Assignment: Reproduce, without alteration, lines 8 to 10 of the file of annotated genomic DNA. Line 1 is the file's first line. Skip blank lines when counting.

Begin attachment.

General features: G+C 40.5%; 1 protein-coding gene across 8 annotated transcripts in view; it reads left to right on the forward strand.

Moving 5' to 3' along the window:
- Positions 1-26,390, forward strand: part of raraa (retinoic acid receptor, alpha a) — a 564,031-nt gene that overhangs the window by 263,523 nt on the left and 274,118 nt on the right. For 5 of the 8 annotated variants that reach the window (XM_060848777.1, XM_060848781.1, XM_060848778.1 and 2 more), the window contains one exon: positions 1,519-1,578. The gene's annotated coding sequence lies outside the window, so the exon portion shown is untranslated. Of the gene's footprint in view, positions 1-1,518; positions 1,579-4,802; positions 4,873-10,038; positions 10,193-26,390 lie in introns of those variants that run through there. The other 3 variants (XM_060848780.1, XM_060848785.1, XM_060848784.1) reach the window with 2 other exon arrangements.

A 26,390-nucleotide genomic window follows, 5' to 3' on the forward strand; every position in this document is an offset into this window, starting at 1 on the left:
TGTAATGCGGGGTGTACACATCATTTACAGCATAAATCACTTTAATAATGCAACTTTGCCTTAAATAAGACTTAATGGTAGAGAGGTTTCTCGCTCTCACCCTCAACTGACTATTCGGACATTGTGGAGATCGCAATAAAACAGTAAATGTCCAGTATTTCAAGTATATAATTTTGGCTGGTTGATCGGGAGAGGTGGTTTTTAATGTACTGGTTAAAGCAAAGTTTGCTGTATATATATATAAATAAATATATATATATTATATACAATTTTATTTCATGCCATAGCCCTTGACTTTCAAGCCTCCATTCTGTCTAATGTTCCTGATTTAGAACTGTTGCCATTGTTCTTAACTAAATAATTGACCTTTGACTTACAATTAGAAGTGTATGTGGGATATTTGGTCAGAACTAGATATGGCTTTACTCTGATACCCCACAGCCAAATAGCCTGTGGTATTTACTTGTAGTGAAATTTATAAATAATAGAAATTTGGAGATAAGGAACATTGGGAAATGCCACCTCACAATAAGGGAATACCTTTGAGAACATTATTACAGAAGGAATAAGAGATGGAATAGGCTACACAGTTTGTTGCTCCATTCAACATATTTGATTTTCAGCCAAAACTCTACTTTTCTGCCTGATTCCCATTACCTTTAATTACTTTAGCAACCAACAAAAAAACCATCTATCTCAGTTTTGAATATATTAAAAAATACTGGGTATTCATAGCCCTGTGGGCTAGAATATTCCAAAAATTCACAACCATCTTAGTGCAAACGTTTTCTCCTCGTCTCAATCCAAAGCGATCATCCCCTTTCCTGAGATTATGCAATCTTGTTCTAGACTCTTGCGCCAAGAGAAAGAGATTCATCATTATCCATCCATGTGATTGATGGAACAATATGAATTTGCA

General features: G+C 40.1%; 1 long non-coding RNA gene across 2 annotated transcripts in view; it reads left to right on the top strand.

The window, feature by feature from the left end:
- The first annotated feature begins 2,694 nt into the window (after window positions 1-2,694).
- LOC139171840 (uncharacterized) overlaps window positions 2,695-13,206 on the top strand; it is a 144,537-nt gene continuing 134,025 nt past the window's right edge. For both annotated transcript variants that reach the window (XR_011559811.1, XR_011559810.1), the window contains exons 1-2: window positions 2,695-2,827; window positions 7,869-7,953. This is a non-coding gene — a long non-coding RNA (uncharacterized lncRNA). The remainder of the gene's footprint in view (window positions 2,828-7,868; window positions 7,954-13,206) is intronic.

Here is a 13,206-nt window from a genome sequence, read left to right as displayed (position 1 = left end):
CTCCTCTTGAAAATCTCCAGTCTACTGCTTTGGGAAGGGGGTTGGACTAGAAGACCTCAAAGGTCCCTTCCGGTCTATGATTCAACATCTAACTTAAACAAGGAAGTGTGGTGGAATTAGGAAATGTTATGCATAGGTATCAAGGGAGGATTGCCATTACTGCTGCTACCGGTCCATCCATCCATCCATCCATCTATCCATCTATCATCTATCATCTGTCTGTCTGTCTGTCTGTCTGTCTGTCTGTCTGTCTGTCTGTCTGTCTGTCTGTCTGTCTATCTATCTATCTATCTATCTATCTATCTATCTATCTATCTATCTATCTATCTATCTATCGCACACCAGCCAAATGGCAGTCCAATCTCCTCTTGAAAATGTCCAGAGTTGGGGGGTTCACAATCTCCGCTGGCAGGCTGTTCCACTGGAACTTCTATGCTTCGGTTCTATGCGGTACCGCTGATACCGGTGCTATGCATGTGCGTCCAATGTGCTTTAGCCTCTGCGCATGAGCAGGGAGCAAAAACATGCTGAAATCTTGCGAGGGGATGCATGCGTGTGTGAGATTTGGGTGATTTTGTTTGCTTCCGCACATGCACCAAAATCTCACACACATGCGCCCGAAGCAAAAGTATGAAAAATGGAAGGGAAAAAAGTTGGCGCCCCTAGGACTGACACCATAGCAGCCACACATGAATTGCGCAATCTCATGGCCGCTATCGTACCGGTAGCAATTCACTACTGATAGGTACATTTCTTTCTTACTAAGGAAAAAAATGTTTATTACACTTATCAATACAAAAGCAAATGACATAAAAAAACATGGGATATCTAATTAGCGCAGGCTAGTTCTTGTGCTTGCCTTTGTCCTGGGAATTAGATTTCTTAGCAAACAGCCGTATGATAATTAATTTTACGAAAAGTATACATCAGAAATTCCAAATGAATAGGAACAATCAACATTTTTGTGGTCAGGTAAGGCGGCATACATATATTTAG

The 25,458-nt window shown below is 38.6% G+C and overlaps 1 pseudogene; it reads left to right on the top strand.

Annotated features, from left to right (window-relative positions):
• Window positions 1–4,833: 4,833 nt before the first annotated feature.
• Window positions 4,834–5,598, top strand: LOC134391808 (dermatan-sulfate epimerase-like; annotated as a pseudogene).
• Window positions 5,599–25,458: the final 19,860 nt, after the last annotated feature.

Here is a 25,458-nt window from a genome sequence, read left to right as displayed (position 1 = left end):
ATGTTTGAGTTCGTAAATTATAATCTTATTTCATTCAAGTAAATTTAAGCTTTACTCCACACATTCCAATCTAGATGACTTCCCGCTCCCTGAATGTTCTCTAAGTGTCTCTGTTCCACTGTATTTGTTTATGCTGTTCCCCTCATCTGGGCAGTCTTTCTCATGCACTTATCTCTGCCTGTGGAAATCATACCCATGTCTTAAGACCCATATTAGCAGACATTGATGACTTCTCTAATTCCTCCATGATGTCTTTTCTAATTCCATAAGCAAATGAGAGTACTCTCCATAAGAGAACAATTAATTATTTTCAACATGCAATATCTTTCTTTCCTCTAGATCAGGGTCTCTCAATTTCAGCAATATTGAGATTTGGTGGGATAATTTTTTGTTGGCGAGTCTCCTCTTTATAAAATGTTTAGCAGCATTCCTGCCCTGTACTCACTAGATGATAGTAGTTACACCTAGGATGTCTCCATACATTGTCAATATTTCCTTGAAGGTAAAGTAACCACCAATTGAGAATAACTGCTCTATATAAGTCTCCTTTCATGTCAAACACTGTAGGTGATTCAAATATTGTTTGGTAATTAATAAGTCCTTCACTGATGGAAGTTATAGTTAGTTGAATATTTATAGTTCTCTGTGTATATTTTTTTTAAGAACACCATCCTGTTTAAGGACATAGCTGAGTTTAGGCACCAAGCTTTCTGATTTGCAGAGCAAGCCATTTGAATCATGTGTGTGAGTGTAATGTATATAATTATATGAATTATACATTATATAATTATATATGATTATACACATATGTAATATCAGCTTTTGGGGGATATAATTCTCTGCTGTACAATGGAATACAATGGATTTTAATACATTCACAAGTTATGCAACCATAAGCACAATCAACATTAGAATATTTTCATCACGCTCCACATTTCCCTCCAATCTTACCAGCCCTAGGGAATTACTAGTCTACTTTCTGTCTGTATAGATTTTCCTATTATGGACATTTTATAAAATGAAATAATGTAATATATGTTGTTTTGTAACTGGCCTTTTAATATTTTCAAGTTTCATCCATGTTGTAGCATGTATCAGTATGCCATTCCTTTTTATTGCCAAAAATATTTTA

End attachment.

- The first annotated feature begins 2,694 nt into the window (after window positions 1-2,694).
- LOC139171840 (uncharacterized) overlaps window positions 2,695-13,206 on the top strand; it is a 144,537-nt gene continuing 134,025 nt past the window's right edge. For both annotated transcript variants that reach the window (XR_011559811.1, XR_011559810.1), the window contains exons 1-2: window positions 2,695-2,827; window positions 7,869-7,953. This is a non-coding gene — a long non-coding RNA (uncharacterized lncRNA). The remainder of the gene's footprint in view (window positions 2,828-7,868; window positions 7,954-13,206) is intronic.

Here is a 13,206-nt window from a genome sequence, read left to right as displayed (position 1 = left end):